By about eleven o'clock the whole company was once more on the march, riding westward with the mountains on their left. Corin and Shasta rode right at the rear with the Giants immediately in front of them. Lucy and Edmund and Peridan were busy with their plans for the battle and though Lucy once said, "But where is his goosecap Highness?" Edmund only replied, "Not in the front, and that's good news enough. Leave well alone."
Shasta told Corin most of his adventures and explained that he had learned all his riding from a horse and didn't really know how to use the reins. Corin instructed him in this, besides telling him all about their secret sailing from Tashbaan.
"And where is the Queen Susan?"
"At Cair Paravel," said Corin. "She's not like Lucy, you know, who's as good as a man, or at any rate as good as a boy. Queen Susan is more like an ordinary grown-up lady. She doesn't ride to the wars, though she is an excellent archer."
The hillside path which they were following became narrower all the time and the drop on their right hand became steeper. At last they were going in single file along the edge of a precipice and Shasta shuddered to think that he had done the same last night without knowing it. "But of course," he thought, "I was quite safe. That is why the Lion kept on my left. He was between me and the edge all the time."
Then the path went left and south away from the cliff and there were thick woods on both sides of it and they went steeply up and up into the pass. There would have been a splendid view from the top if it were open ground but among all those trees you could see nothing - only, every now and then, some huge pinnacle of rock above the tree-tops, and an eagle or two wheeling high up in the blue air.
"They smell battle," said Corin, pointing at the birds. "They know we're preparing a feed for them."
Shasta didn't like this at all.
When they had crossed the neck of the pass and come a good deal lower they reached more open ground and from here Shasta could see all Archenland, blue and hazy, spread out below him and even (he thought) a hint of the desert beyond it. But the sun, which had perhaps two hours or so to go before it set, was in his eyes and he couldn't make things out distinctly.
Here the army halted and spread out in a line, and there was a great deal of rearranging. A whole detachment of very dangerous-looking Talking Beasts whom Shasta had not noticed before and who were mostly of the cat kind (leopards, panthers, and the like) went padding and growling to take up their positions on the left. The giants were ordered to the right, and before going there they all took off something they had been carrying on their backs and sat down for a moment. Then Shasta saw that what they had been carrying and were now putting on were pairs of boots: horrid, heavy, spiked boots which came up to their knees. Then they sloped their huge clubs over their shoulders and marched to their battle position. The archers, with Queen Lucy, fell to the rear and you could first see them bending their bows and then hear the twangtwang as they tested the strings. And wherever you looked you could see people tightening girths, putting on helmets, drawing swords, and throwing cloaks to the ground. There was hardly any talking now. It was very solemn and very dreadful. "I'm in for it now - I really am in for it now," thought Shasta. Then there came noises far ahead: the sound of many men shouting and a steady thud-thud-thud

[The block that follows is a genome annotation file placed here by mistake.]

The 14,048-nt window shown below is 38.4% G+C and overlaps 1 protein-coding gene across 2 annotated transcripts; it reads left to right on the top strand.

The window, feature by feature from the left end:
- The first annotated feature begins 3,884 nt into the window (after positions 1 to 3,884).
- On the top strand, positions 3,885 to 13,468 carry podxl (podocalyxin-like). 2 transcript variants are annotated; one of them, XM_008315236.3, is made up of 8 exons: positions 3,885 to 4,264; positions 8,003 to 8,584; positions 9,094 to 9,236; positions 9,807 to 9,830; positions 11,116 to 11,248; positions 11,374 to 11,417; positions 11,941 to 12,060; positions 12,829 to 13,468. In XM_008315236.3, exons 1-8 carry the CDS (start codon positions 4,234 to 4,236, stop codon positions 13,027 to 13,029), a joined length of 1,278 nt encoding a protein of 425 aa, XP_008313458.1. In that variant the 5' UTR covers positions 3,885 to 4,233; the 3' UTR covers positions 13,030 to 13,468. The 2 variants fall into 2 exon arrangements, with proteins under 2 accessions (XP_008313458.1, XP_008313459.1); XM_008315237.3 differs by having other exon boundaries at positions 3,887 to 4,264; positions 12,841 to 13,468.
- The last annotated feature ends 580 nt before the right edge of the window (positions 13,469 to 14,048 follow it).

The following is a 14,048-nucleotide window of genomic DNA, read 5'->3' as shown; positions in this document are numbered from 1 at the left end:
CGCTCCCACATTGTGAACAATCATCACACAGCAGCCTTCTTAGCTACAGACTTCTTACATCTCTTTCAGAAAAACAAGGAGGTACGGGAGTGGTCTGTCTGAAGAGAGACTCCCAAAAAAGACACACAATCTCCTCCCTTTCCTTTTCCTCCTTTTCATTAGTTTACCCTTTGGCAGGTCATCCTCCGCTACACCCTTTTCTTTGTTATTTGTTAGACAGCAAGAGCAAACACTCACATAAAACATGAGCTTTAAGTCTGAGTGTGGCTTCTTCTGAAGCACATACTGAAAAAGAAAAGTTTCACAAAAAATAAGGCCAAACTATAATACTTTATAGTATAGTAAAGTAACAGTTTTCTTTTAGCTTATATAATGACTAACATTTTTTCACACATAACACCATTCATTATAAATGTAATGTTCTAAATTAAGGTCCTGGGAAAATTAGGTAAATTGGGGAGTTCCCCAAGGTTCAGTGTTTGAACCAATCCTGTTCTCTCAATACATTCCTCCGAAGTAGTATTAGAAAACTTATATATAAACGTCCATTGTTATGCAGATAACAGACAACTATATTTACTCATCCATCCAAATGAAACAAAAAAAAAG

"Battering ram," whispered Corin. "They're battering the gate."
Even Corin looked quite serious now.
"Why doesn't King Edmund get on?" he said. "I can' stand this waiting about. Chilly too."
Shasta nodded: hoping he didn't look as frightened as felt.
The trumpet at last! On the move now - now trotting the banner streaming out in the wind. They had topped low ridge now, and below them the whole scene sudden opened out; a little, many-towered castle with its gate towards them. No moat, unfortunately, but of course the gate shut and the portcullis down. On the walls they could see, like little white dots, the faces of the defenders. Down below, about fifty of the Calormenes, dismounted, were steadily swinging a great tree trunk against the gate. But at once the scene changed. The main bulk of Rabadash's men had been on foot ready to assault the gate. But now he had seen the Narnians sweeping down from the ridge. There is no doubt those Calormenes are wonderfully trained. It seemed to Shasta only a second before a whole line of the enemy were on horseback again, wheeling round to meet them, swinging towards them.
And now a gallop. The ground between the two armies grew less every moment. Faster, faster. All swords out now, all shields up to the nose, all prayers said, all teeth clenched. Shasta was dreadfully frightened. But it suddenly came into his head, "If you funk this, you'll funk every battle all your life. Now or never."